An EU-funded project has flown a drone controlled from the ground using only a person’s brainwaves. The technology could one day make it easier to pilot larger aircraft, such as cargo jets, and result in safer airways, say the project’s researchers.
The BRAINFLIGHT project’s demonstration of a control system to interpret a humans brain signals and convert them into commands took place at a small airport near Lisbon, Portugal in May 2014.
An operator wearing a skin-tight head cap that picks up electric signals from brain activity was able to control the drone’s path by thinking about the movements he wanted it to take during the live test. The drone was a specially equipped model of a plane about half the length of a human.
Essentially, the electricity flowing through a pilot’s brain acts as an input to the drone’s control system to follow a flight path, says project coordinator Andre Oliveira, of Tekever in Portugal.
The demonstration results suggest that the technology could eventually be used to help pilots fly small aeroplanes and even large cargo jets more efficiently – increasing safety in the air.
A more developed system, once authorised for use, could allow pilots to concentrate more than is currently possible on evaluating their current flight situation, while another part of their brain focuses simultaneously on controlling the plane. The system, in effect, transforms thoughts into an additional ‘hand’, or way to control flight.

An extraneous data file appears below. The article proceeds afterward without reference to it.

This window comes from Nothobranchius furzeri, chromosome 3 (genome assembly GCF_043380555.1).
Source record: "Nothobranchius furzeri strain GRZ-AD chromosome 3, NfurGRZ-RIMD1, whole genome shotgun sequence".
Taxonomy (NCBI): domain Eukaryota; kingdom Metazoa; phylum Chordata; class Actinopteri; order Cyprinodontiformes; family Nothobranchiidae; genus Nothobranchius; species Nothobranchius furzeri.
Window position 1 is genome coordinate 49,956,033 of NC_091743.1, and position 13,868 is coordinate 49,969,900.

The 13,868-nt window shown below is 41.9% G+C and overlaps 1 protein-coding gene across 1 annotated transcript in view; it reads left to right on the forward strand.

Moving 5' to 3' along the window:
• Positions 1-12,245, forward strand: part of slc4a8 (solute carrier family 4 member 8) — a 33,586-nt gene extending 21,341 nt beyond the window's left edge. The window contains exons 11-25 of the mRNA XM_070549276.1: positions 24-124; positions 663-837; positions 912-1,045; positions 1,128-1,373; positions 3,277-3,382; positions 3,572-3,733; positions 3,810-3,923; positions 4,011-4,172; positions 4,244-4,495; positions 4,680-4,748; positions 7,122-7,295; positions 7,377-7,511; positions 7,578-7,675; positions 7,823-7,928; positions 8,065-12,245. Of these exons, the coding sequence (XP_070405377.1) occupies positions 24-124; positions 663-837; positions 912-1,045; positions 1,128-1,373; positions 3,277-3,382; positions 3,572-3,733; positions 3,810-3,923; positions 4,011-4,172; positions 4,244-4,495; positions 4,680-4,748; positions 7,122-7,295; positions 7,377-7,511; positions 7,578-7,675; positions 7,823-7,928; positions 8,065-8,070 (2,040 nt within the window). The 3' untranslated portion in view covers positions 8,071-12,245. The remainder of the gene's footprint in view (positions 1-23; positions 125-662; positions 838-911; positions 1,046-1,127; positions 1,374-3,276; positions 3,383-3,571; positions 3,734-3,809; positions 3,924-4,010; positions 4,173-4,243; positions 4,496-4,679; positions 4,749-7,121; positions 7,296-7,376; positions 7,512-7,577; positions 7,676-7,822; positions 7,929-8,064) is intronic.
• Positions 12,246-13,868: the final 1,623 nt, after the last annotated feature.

The project suggests that larger jets, such as cargo planes, could even be controlled this way without the need for a crew on board. But a fully developed system would take some time before it could become operational “during this century”, says Oliveira. Much more development work is needed, along with testing and regulatory clearance, before it can be put into commercial use.
“This is an amazing high-risk and high-payoff project, with a long-term impact that will require a lot more development,” he adds. “We truly believe that BRAINFLIGHT represents the beginning of a tremendous step change in the aviation field, empowering pilots and reducing risks.”
More information on the subject here.